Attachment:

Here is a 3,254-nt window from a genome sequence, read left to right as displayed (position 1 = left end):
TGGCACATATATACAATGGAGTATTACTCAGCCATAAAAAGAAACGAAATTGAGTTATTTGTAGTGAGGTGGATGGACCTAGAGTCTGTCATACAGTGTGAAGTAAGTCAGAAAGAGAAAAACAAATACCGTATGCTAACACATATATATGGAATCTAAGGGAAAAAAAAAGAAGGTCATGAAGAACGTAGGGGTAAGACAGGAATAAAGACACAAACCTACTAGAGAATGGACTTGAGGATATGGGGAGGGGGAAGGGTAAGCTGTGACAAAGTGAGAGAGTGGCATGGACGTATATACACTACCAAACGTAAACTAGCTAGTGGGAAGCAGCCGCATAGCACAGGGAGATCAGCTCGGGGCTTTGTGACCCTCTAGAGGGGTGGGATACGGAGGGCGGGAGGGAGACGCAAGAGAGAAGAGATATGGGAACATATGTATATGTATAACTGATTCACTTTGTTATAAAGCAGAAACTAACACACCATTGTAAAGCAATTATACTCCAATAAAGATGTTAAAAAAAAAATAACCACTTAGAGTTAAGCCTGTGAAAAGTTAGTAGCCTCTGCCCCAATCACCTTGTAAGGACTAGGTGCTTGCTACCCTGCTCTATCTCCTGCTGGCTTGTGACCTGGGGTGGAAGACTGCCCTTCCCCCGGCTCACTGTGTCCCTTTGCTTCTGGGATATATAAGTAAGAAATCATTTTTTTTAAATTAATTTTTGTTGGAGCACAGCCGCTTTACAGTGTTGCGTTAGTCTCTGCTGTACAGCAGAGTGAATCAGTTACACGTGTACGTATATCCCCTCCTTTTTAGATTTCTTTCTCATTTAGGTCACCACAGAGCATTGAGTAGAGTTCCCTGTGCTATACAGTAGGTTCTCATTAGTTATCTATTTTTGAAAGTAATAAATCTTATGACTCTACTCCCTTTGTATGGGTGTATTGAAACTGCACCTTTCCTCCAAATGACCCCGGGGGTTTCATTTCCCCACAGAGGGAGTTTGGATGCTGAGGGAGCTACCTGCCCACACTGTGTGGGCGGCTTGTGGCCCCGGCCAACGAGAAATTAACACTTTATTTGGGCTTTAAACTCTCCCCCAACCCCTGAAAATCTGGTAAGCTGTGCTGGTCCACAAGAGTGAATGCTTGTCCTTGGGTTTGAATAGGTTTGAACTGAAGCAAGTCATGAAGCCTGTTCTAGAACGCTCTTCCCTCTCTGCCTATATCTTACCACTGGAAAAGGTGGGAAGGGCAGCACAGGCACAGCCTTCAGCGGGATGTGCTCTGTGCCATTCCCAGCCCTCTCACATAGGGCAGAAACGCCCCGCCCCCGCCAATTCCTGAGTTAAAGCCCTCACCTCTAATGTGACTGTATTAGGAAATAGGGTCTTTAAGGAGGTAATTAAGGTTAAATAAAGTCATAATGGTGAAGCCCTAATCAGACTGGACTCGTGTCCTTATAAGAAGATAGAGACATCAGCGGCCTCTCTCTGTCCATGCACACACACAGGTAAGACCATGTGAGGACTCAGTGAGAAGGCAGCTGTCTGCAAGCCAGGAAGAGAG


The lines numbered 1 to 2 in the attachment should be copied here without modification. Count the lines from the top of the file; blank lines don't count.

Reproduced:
Here is a 3,254-nt window from a genome sequence, read left to right as displayed (position 1 = left end):
TGGCACATATATACAATGGAGTATTACTCAGCCATAAAAAGAAACGAAATTGAGTTATTTGTAGTGAGGTGGATGGACCTAGAGTCTGTCATACAGTGTGAAGTAAGTCAGAAAGAGAAAAACAAATACCGTATGCTAACACATATATATGGAATCTAAGGGAAAAAAAAAGAAGGTCATGAAGAACGTAGGGGTAAGACAGGAATAAAGACACAAACCTACTAGAGAATGGACTTGAGGATATGGGGAGGGGGAAGGGTAAGCTGTGACAAAGTGAGAGAGTGGCATGGACGTATATACACTACCAAACGTAAACTAGCTAGTGGGAAGCAGCCGCATAGCACAGGGAGATCAGCTCGGGGCTTTGTGACCCTCTAGAGGGGTGGGATACGGAGGGCGGGAGGGAGACGCAAGAGAGAAGAGATATGGGAACATATGTATATGTATAACTGATTCACTTTGTTATAAAGCAGAAACTAACACACCATTGTAAAGCAATTATACTCCAATAAAGATGTTAAAAAAAAAATAACCACTTAGAGTTAAGCCTGTGAAAAGTTAGTAGCCTCTGCCCCAATCACCTTGTAAGGACTAGGTGCTTGCTACCCTGCTCTATCTCCTGCTGGCTTGTGACCTGGGGTGGAAGACTGCCCTTCCCCCGGCTCACTGTGTCCCTTTGCTTCTGGGATATATAAGTAAGAAATCATTTTTTTTAAATTAATTTTTGTTGGAGCACAGCCGCTTTACAGTGTTGCGTTAGTCTCTGCTGTACAGCAGAGTGAATCAGTTACACGTGTACGTATATCCCCTCCTTTTTAGATTTCTTTCTCATTTAGGTCACCACAGAGCATTGAGTAGAGTTCCCTGTGCTATACAGTAGGTTCTCATTAGTTATCTATTTTTGAAAGTAATAAATCTTATGACTCTACTCCCTTTGTATGGGTGTATTGAAACTGCACCTTTCCTCCAAATGACCCCGGGGGTTTCATTTCCCCACAGAGGGAGTTTGGATGCTGAGGGAGCTACCTGCCCACACTGTGTGGGCGGCTTGTGGCCCCGGCCAACGAGAAATTAACACTTTATTTGGGCTTTAAACTCTCCCCCAACCCCTGAAAATCTGGTAAGCTGTGCTGGTCCACAAGAGTGAATGCTTGTCCTTGGGTTTGAATAGGTTTGAACTGAAGCAAGTCATGAAGCCTGTTCTAGAACGCTCTTCCCTCTCTGCCTATATCTTACCACTGGAAAAGGTGGGAAGGGCAGCACAGGCACAGCCTTCAGCGGGATGTGCTCTGTGCCATTCCCAGCCCTCTCACATAGGGCAGAAACGCCCCGCCCCCGCCAATTCCTGAGTTAAAGCCCTCACCTCTAATGTGACTGTATTAGGAAATAGGGTCTTTAAGGAGGTAATTAAGGTTAAATAAAGTCATAATGGTGAAGCCCTAATCAGACTGGACTCGTGTCCTTATAAGAAGATAGAGACATCAGCGGCCTCTCTCTGTCCATGCACACACACAGGTAAGACCATGTGAGGACTCAGTGAGAAGGCAGCTGTCTGCAAGCCAGGAAGAGAG